Reorganisation and Beyond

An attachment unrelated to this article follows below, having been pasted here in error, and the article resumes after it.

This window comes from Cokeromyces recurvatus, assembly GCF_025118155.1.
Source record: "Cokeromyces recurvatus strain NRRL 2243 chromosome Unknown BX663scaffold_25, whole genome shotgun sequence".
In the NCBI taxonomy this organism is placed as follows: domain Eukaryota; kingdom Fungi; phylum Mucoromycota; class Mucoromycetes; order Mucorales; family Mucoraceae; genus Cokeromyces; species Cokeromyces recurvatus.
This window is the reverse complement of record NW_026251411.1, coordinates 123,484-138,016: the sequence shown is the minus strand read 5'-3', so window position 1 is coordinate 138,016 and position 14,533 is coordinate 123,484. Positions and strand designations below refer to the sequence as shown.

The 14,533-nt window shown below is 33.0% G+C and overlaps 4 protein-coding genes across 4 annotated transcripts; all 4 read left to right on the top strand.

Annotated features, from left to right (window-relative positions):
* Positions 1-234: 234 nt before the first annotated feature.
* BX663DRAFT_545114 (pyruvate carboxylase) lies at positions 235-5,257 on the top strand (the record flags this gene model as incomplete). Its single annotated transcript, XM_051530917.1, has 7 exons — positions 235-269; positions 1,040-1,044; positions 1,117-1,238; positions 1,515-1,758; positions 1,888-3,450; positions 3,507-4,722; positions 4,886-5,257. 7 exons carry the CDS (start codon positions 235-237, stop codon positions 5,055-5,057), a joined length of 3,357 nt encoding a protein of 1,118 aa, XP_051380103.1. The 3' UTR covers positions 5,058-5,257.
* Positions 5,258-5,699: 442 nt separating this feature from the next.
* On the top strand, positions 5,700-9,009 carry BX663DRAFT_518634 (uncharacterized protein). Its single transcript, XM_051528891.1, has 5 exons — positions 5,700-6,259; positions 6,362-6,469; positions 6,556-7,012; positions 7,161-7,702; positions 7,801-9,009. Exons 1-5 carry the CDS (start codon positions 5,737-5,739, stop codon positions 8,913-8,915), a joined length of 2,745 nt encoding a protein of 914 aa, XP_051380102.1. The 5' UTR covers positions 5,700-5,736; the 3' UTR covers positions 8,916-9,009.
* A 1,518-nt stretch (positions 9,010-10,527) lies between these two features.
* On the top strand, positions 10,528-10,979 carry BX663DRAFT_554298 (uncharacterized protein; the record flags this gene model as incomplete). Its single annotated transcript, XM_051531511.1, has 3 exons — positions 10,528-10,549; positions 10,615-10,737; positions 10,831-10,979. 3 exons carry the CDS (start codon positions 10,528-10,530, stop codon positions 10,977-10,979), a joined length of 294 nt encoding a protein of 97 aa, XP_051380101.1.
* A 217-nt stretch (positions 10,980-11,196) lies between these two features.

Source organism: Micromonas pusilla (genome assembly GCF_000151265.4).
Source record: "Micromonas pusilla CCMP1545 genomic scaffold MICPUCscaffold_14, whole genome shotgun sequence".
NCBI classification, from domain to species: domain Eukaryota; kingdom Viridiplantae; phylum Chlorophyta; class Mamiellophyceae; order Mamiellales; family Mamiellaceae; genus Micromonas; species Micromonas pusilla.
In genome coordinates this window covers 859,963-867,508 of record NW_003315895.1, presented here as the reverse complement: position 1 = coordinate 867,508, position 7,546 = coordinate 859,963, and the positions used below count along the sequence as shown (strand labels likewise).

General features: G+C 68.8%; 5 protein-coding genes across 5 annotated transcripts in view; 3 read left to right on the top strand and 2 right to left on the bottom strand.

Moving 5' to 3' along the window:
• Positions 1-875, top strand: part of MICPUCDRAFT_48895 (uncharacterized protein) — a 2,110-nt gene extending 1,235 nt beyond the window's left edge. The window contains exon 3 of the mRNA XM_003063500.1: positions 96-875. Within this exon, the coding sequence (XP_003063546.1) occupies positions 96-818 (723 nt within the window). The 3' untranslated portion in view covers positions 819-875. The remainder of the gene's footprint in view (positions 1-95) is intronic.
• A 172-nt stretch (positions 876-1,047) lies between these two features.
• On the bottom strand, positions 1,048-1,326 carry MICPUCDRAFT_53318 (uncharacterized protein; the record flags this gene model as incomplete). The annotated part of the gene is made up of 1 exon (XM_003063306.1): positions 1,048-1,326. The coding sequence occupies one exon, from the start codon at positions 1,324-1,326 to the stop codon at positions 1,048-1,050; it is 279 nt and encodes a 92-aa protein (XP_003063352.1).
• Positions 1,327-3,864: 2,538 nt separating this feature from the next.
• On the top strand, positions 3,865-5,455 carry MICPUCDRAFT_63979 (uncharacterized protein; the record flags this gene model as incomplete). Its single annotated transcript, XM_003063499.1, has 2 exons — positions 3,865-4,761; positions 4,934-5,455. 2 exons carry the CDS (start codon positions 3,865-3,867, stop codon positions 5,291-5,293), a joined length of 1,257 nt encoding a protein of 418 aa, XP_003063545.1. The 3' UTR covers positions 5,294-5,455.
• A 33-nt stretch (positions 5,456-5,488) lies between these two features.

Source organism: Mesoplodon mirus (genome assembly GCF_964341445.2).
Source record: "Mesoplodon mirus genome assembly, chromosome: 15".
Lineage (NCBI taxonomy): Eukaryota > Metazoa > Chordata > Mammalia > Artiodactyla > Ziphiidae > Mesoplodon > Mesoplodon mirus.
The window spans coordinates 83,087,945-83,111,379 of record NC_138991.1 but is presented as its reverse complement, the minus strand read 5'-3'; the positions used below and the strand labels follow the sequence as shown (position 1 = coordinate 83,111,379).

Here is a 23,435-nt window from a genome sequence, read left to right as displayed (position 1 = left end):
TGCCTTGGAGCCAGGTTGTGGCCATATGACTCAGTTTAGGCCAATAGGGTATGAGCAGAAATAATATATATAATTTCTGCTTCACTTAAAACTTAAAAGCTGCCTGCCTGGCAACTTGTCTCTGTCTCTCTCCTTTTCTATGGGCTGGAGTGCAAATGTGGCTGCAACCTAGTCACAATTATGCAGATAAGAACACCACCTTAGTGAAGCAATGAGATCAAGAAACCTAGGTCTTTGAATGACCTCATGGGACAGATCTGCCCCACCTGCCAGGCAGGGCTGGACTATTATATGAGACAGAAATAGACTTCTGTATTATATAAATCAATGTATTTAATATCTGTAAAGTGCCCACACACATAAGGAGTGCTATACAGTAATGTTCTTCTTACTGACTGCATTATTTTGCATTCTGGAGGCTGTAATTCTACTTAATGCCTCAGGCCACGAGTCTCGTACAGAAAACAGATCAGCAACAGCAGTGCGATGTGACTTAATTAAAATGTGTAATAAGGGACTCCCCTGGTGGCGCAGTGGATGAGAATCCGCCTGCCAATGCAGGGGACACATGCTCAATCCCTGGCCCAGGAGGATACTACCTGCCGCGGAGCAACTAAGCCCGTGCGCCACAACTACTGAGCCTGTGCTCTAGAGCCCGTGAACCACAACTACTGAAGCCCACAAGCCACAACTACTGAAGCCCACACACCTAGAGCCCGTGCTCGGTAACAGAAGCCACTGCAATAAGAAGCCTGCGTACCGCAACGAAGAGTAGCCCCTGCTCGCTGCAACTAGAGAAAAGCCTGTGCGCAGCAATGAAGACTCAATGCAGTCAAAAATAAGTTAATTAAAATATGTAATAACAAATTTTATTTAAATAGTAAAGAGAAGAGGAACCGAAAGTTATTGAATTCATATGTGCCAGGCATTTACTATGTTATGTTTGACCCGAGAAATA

In Chapters 4 and 5 we outlined the current structure of local government in the UK and how it had come — and was continuing to come — into existence. We described the almost continuous process of structural reform, starting with London in the 1960s and embracing the rest of the country in the early 1970s, that produced, for a brief period, an almost nationwide and thus fairly easily comprehensible two-tier system of principal sub-central government. Except in Northern Ireland and the Scottish island authorities, we had counties or regions divided into districts or boroughs with most local functions and service responsibilities allocated to one or other tier. We also indicated, though, how short-lived this system was to prove. For, by the mid-1980s, we had seen the abolition of the Greater London Council and the English metropolitan county councils and the reorganisation roundabout was revolving once again. Each main party thus went into the 1992 General Election with its own restructuring agenda and of course, with the Conservatives’ victory, it is their manifesto proposals that have since been implemented.
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